Three Kings Day in Revolutionary Cuba
In Cuba, it’s not uncommon for children to say: “The Three Kings are Fidel, Camilo, and Che.”
Ask any Cuban child the question: “What are the names of the Three Kings?”
I still don’t even know them myself. I always forget one of them. Or pronounce their names badly.
Of course, ignorance is far preferable to insanity. Or rather, to the audacity with which I’ve heard more than one young kid (and even some that aren’t so young) say: “The Three Kings are Fidel, Camilo, and Che.”
Even our Catholic traditions seem to begin at that chapter of Genesis 1:1959, marked by the triumphant January of the Cuban Revolution. However, religious persecution on the island wasn’t satisfied with its history of expropriations, prisons, concentration camps, lifelong exile, shootings, and other barbarities. Right from the start, God fought a losing battle against Castroism, which is now in decline. But yet another defining phase is rearing its head: The phase of forgetting.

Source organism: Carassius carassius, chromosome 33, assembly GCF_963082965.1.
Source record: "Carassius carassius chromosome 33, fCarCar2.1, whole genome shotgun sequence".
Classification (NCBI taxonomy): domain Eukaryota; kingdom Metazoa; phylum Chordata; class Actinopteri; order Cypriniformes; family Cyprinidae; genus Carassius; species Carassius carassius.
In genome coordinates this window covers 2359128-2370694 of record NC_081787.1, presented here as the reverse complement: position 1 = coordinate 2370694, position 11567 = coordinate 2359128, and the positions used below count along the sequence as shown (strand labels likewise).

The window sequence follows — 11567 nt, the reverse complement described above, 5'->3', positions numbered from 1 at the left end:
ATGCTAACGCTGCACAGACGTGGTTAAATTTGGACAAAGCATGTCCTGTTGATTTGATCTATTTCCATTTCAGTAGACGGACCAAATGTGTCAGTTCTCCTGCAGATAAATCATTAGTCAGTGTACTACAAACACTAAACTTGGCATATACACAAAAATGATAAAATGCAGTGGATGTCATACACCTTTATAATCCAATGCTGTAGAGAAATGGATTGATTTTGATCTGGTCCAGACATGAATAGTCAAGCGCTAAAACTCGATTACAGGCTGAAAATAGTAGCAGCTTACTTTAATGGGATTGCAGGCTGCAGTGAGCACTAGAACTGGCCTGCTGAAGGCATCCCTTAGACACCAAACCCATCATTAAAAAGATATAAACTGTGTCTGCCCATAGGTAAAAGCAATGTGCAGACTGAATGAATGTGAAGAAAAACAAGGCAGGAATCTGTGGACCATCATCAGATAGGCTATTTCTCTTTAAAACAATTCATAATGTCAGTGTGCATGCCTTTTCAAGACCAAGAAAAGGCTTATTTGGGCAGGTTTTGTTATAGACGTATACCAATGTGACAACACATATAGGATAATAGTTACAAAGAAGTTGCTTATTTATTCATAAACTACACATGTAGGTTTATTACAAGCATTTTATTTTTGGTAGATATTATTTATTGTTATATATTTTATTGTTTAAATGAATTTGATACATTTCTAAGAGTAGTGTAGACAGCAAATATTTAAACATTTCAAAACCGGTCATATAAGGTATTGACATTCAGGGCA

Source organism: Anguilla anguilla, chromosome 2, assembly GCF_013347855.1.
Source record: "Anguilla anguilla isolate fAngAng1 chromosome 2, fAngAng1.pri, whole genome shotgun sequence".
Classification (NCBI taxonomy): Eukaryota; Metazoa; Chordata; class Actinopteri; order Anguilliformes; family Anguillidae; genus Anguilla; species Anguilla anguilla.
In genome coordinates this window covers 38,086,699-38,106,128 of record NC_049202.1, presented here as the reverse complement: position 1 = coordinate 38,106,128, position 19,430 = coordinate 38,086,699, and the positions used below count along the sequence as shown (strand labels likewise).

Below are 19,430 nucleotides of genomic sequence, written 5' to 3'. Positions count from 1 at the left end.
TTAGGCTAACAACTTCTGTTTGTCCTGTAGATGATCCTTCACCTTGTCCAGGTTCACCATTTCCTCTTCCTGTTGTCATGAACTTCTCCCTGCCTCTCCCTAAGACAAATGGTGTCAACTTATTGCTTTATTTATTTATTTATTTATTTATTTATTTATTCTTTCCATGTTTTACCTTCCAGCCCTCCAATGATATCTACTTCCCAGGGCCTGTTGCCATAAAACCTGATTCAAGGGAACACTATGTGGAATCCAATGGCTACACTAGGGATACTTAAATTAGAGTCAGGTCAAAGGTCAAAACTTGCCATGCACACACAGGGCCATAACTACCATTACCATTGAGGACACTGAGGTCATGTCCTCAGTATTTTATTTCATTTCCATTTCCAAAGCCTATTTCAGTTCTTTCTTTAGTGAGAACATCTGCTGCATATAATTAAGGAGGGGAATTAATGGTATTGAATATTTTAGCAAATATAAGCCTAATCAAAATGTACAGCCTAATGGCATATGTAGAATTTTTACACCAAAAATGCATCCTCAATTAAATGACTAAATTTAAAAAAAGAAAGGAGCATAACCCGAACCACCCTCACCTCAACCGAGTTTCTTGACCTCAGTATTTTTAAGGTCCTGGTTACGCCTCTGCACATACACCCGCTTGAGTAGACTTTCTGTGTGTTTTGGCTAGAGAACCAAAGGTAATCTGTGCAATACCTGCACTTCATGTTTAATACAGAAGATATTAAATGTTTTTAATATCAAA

In a country without religious teaching in schools, where not a single clergy member has appeared in the media for more than half a century, there’s no point in waiting for a miracle.
In fact, it’s pointed out from time to time that on January 6, 1959 it was Fidel Castro himself who flew in a small plane over the Sierra Maestra, throwing down toys to the poor peasant children like manna from heaven.
“Without magic and without legends, but with struggle and with love, the Revolution will come without star-covered saints,” sang Pablo Milanés in one of the most beautiful ballads of the revolutionary epic.
How long has it been since anyone in Cuba reprinted or imported the Bible, even for profit?
Let’s not ask the Cuban children any of these questions. They are the future, and it’s not their fault that their predecessors have robbed them of so much.
Perhaps Pablo Milanés was right in his forgotten theme song “Día de Reyes” (Three Kings’ Day) when he sang: “Save your laughter for tomorrow and dry your tears, while freedom comes.”